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Turkish-American Partnership 2 0

Turkish-American Partnership 2.0?

The new paradigm in relations seems to be working so far in critical issue areas, including Syria and NATO’s missile shield.

After eight years of periodic crises in Turkish-American relations, the two countries are increasingly revitalizing their relationship in the age of the Arab Spring and a Pacific Century for the United States.

The new paradigm in relations seems to be working so far in critical issue areas, including Syria and NATO’s missile shield. However, the endurance of this partnership has yet to be seen. The future of cooperation in bilateral relations depends on multiple conditions, including preventing misperceptions and misunderstandings on both sides, respecting individual interests and concerns and diversifying the areas of cooperation. In addition to its current level, the partnership also needs a more complex bilateral engagement with economic, social and political ties on multiple levels in order to become resistant to crises and conflicts of interests in current issue areas.

 The state of Turkish-American relations in the last eight years has become a subject of controversy, debate and in some instances polarization among pundits from different political and ideological backgrounds. The “Who lost Turkey?” debate in the early 2000s evolved into a “shift of axis” argument in the last years of the decade, and for a considerable number of these pundits this period marked the end of a half-century-long alliance. Although in the first months of the Obama administration, the parties tried to reconcile the differences between them and put forward the concept of “model partnership” in order to create a new form of cooperation, these efforts failed to come to fruition.

The final nails in the coffin were considered to be when the two parties confronted each other at the UN Security Council regarding sanctions against Iran and when a trilateral relationship between the US, Israel and Turkey was damaged due to the flotilla incident. In fact, the last decade was a “crisis period” for bilateral relationship after the dominance of the Cold War alliance paradigm that had somewhat survived after the fall of the Soviet Union. In this period of crisis, both parties were trying to redefine the relationship while each in itself was recalibrating their foreign and security priorities and evaluating their strategic environment.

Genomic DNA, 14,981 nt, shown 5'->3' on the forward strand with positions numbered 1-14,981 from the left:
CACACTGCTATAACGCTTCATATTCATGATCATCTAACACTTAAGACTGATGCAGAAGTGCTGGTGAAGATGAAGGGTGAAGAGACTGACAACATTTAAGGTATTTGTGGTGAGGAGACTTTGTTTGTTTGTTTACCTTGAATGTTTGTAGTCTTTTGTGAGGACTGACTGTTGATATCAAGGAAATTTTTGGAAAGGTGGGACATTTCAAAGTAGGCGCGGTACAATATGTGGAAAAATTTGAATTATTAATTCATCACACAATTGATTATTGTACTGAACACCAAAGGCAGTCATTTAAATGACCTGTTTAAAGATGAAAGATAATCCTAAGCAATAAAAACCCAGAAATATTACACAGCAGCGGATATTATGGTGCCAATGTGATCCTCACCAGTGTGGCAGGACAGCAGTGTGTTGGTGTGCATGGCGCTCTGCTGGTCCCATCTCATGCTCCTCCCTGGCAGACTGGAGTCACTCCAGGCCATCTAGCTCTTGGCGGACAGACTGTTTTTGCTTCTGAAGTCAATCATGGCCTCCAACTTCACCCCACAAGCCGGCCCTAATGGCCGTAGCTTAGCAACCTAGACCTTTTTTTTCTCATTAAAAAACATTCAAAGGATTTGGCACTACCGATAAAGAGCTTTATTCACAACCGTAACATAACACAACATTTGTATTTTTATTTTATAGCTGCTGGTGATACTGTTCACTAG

With major changes facing the Middle East, the two countries finally found a common ground to jumpstart their decades-old partnership. Throughout 2011 and especially during significant periods of the Arab Spring, the two countries followed parallel policies in the management of events in Egypt and Libya and showed similar strong reactions against the Syrian government. In the meantime, Turkey agreed to host radar systems for the NATO missile shields, and the US showed strong support for Turkey in its war against the Kurdistan Workers’ Party (PKK), both verbally through condemnation of PKK terror and militarily by selling Turkey three SuperCobra attack helicopters and four Predator unmanned aerial vehicles (UAV). The increasing rapport between Prime Minister Recep Tayyip Erdoğan and President Barack Obama, and their constant communication to evaluate regional developments, helped to revive their mutual trust.

In recent days, in both capitals the debate on Turkish-American relations is taking place on the premise of an emerging partnership. Some pundits who used the “shift of axis” framework in describing the relationship became ardent optimists of the future of bilateral relations. Even analogies started to be drawn with the alliance between the US and Turkey during the Cold War.

However, one needs to be cautious about this new partnership. The emerging paradigm of cooperation and partnership is different than previous Turkish-US engagements. First of all, there is neither a systemic source of partnership, such as a bipolar world, nor is there a solid common threat or threat perception which can bring these two countries together in